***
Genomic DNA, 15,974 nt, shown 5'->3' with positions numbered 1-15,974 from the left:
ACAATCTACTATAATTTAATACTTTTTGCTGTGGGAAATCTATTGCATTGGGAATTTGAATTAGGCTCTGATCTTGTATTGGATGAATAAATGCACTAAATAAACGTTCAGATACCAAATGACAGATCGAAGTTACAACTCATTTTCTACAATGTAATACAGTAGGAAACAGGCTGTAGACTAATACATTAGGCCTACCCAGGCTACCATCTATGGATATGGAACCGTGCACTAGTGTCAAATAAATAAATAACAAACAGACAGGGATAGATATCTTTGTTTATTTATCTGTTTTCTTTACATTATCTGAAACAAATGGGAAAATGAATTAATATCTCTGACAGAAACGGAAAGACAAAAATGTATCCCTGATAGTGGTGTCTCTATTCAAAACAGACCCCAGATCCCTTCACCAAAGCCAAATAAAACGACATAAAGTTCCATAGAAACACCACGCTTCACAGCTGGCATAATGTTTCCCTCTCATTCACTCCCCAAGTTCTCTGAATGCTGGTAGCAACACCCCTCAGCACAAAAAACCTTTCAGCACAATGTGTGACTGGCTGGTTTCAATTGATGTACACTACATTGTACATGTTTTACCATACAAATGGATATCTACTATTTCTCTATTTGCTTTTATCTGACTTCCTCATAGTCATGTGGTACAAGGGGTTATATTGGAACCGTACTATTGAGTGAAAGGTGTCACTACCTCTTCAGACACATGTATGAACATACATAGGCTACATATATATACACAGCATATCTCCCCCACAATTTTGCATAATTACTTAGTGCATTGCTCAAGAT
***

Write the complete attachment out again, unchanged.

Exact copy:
Genomic DNA, 15,974 nt, shown 5'->3' with positions numbered 1-15,974 from the left:
ACAATCTACTATAATTTAATACTTTTTGCTGTGGGAAATCTATTGCATTGGGAATTTGAATTAGGCTCTGATCTTGTATTGGATGAATAAATGCACTAAATAAACGTTCAGATACCAAATGACAGATCGAAGTTACAACTCATTTTCTACAATGTAATACAGTAGGAAACAGGCTGTAGACTAATACATTAGGCCTACCCAGGCTACCATCTATGGATATGGAACCGTGCACTAGTGTCAAATAAATAAATAACAAACAGACAGGGATAGATATCTTTGTTTATTTATCTGTTTTCTTTACATTATCTGAAACAAATGGGAAAATGAATTAATATCTCTGACAGAAACGGAAAGACAAAAATGTATCCCTGATAGTGGTGTCTCTATTCAAAACAGACCCCAGATCCCTTCACCAAAGCCAAATAAAACGACATAAAGTTCCATAGAAACACCACGCTTCACAGCTGGCATAATGTTTCCCTCTCATTCACTCCCCAAGTTCTCTGAATGCTGGTAGCAACACCCCTCAGCACAAAAAACCTTTCAGCACAATGTGTGACTGGCTGGTTTCAATTGATGTACACTACATTGTACATGTTTTACCATACAAATGGATATCTACTATTTCTCTATTTGCTTTTATCTGACTTCCTCATAGTCATGTGGTACAAGGGGTTATATTGGAACCGTACTATTGAGTGAAAGGTGTCACTACCTCTTCAGACACATGTATGAACATACATAGGCTACATATATATACACAGCATATCTCCCCCACAATTTTGCATAATTACTTAGTGCATTGCTCAAGAT